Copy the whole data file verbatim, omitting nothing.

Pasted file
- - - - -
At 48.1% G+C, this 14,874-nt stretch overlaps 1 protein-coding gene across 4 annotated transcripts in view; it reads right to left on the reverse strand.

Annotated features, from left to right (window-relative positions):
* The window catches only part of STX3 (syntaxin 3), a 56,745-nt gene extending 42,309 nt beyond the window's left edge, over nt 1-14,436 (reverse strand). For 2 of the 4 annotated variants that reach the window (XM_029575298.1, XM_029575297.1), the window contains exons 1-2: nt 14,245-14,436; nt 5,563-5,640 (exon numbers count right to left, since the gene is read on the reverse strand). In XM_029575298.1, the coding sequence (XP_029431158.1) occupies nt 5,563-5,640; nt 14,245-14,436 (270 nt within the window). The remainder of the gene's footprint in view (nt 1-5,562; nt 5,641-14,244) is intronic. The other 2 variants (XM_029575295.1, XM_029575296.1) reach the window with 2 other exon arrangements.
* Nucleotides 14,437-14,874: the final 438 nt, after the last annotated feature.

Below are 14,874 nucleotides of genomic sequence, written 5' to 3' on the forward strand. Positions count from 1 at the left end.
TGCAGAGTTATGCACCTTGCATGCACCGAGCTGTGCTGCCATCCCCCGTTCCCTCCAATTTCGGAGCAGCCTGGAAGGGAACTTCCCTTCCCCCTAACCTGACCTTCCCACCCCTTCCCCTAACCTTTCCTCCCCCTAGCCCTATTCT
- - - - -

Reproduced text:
At 48.1% G+C, this 14,874-nt stretch overlaps 1 protein-coding gene across 4 annotated transcripts in view; it reads right to left on the reverse strand.

Annotated features, from left to right (window-relative positions):
* The window catches only part of STX3 (syntaxin 3), a 56,745-nt gene extending 42,309 nt beyond the window's left edge, over nt 1-14,436 (reverse strand). For 2 of the 4 annotated variants that reach the window (XM_029575298.1, XM_029575297.1), the window contains exons 1-2: nt 14,245-14,436; nt 5,563-5,640 (exon numbers count right to left, since the gene is read on the reverse strand). In XM_029575298.1, the coding sequence (XP_029431158.1) occupies nt 5,563-5,640; nt 14,245-14,436 (270 nt within the window). The remainder of the gene's footprint in view (nt 1-5,562; nt 5,641-14,244) is intronic. The other 2 variants (XM_029575295.1, XM_029575296.1) reach the window with 2 other exon arrangements.
* Nucleotides 14,437-14,874: the final 438 nt, after the last annotated feature.

Below are 14,874 nucleotides of genomic sequence, written 5' to 3' on the forward strand. Positions count from 1 at the left end.
TGCAGAGTTATGCACCTTGCATGCACCGAGCTGTGCTGCCATCCCCCGTTCCCTCCAATTTCGGAGCAGCCTGGAAGGGAACTTCCCTTCCCCCTAACCTGACCTTCCCACCCCTTCCCCTAACCTTTCCTCCCCCTAGCCCTATTCT